In its diagnostic capacity, psychoanalysis may, correctly or incorrectly, pronounce certain fancies or certain practices unwholesome. Such allegedly unwholesome tendencies crop up everywhere in human life, the domain of religion not excluded. Yet historically religion has been no less often concerned with combating the unwholesome. For correcting the unwholesome, psychoanalysis might find in religion not always an obstacle but sometimes an ally.

Throughout the ages, religion has grown by “religionizing.” People tend to bring, within the scope of what they deem sacred, anything that seems fraught with great advantage. Thus did agriculture once become a part of religion: medicine became a part of religion: law, education, and art became parts of religion. Eventually, love and beauty, peace and social endeavor became parts of religion. It would be but a continuation of this process if those who see in psychoanalysis an unprecedented possibility of healing illness or of throwing light upon the inexplicable should “religionize” psychoanalysis. This appears to be what is happening in some quarters. One may contend that psychoanalysis will disappoint those expectations. But, beyond that, what objection is there to raise? . . .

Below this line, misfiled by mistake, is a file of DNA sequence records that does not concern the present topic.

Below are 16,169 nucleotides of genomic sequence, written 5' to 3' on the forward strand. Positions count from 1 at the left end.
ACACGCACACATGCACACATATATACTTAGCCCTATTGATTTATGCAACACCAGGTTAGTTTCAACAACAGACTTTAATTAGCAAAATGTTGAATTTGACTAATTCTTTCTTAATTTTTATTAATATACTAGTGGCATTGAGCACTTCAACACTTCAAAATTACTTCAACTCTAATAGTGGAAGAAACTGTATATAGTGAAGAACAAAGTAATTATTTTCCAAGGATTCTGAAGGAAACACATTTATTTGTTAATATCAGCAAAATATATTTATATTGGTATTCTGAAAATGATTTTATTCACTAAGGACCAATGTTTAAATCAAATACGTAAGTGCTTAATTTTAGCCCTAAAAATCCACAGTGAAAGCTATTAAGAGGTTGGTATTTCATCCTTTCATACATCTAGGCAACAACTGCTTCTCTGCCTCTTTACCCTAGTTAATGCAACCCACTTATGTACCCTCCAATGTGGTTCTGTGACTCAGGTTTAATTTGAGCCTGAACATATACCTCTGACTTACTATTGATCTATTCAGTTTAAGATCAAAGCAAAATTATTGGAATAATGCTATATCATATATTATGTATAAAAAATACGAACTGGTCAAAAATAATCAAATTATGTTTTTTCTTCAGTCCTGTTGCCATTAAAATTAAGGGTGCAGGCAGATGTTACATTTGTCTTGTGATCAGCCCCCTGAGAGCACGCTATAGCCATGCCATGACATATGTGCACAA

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The author of “God and the Psychoanalysts” recommends, as preferable to psychoanalysis, a certain theology. If psychoanalysis be not a form of theology but a form of medication or psychological explanation, there can hardly be any antithesis between the author’s theology on the one hand and psychoanalysis on the other. Possibly our author identifies psychoanalysis with Freud’s personal crotchets [regarding religion]. In that event, one who sees no need of such identification will likewise see no need of our author’s remonstrance.